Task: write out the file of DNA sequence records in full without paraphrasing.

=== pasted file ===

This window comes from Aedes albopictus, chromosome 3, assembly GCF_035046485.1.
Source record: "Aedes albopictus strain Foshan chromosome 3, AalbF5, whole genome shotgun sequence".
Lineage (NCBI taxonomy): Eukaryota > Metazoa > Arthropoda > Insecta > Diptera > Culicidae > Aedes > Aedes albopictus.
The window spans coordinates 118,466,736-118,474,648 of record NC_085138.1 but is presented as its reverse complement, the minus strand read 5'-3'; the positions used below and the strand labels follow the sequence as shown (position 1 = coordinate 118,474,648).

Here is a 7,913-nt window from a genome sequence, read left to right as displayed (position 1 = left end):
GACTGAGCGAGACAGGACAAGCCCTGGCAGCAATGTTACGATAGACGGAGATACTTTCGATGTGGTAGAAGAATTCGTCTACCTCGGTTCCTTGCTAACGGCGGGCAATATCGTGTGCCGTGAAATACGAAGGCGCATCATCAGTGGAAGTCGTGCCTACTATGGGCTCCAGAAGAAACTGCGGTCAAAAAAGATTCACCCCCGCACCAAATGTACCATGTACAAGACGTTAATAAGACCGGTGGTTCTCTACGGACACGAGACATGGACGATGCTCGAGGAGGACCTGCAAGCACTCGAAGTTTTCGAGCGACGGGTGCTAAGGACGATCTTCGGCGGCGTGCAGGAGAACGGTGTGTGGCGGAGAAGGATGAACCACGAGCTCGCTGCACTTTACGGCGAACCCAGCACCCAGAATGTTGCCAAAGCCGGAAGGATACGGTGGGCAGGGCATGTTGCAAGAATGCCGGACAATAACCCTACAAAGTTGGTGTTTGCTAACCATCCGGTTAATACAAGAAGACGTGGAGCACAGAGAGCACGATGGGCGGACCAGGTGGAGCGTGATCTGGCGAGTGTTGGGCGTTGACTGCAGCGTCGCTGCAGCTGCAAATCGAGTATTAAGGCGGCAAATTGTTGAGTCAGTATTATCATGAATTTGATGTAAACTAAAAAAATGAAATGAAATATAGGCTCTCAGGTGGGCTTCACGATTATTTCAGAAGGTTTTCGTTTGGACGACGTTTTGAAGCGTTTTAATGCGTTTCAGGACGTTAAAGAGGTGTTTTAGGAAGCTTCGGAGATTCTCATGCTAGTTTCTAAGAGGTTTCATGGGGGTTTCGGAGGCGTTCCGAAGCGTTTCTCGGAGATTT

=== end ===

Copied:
This window comes from Aedes albopictus, chromosome 3, assembly GCF_035046485.1.
Source record: "Aedes albopictus strain Foshan chromosome 3, AalbF5, whole genome shotgun sequence".
Lineage (NCBI taxonomy): Eukaryota > Metazoa > Arthropoda > Insecta > Diptera > Culicidae > Aedes > Aedes albopictus.
The window spans coordinates 118,466,736-118,474,648 of record NC_085138.1 but is presented as its reverse complement, the minus strand read 5'-3'; the positions used below and the strand labels follow the sequence as shown (position 1 = coordinate 118,474,648).

Here is a 7,913-nt window from a genome sequence, read left to right as displayed (position 1 = left end):
GACTGAGCGAGACAGGACAAGCCCTGGCAGCAATGTTACGATAGACGGAGATACTTTCGATGTGGTAGAAGAATTCGTCTACCTCGGTTCCTTGCTAACGGCGGGCAATATCGTGTGCCGTGAAATACGAAGGCGCATCATCAGTGGAAGTCGTGCCTACTATGGGCTCCAGAAGAAACTGCGGTCAAAAAAGATTCACCCCCGCACCAAATGTACCATGTACAAGACGTTAATAAGACCGGTGGTTCTCTACGGACACGAGACATGGACGATGCTCGAGGAGGACCTGCAAGCACTCGAAGTTTTCGAGCGACGGGTGCTAAGGACGATCTTCGGCGGCGTGCAGGAGAACGGTGTGTGGCGGAGAAGGATGAACCACGAGCTCGCTGCACTTTACGGCGAACCCAGCACCCAGAATGTTGCCAAAGCCGGAAGGATACGGTGGGCAGGGCATGTTGCAAGAATGCCGGACAATAACCCTACAAAGTTGGTGTTTGCTAACCATCCGGTTAATACAAGAAGACGTGGAGCACAGAGAGCACGATGGGCGGACCAGGTGGAGCGTGATCTGGCGAGTGTTGGGCGTTGACTGCAGCGTCGCTGCAGCTGCAAATCGAGTATTAAGGCGGCAAATTGTTGAGTCAGTATTATCATGAATTTGATGTAAACTAAAAAAATGAAATGAAATATAGGCTCTCAGGTGGGCTTCACGATTATTTCAGAAGGTTTTCGTTTGGACGACGTTTTGAAGCGTTTTAATGCGTTTCAGGACGTTAAAGAGGTGTTTTAGGAAGCTTCGGAGATTCTCATGCTAGTTTCTAAGAGGTTTCATGGGGGTTTCGGAGGCGTTCCGAAGCGTTTCTCGGAGATTT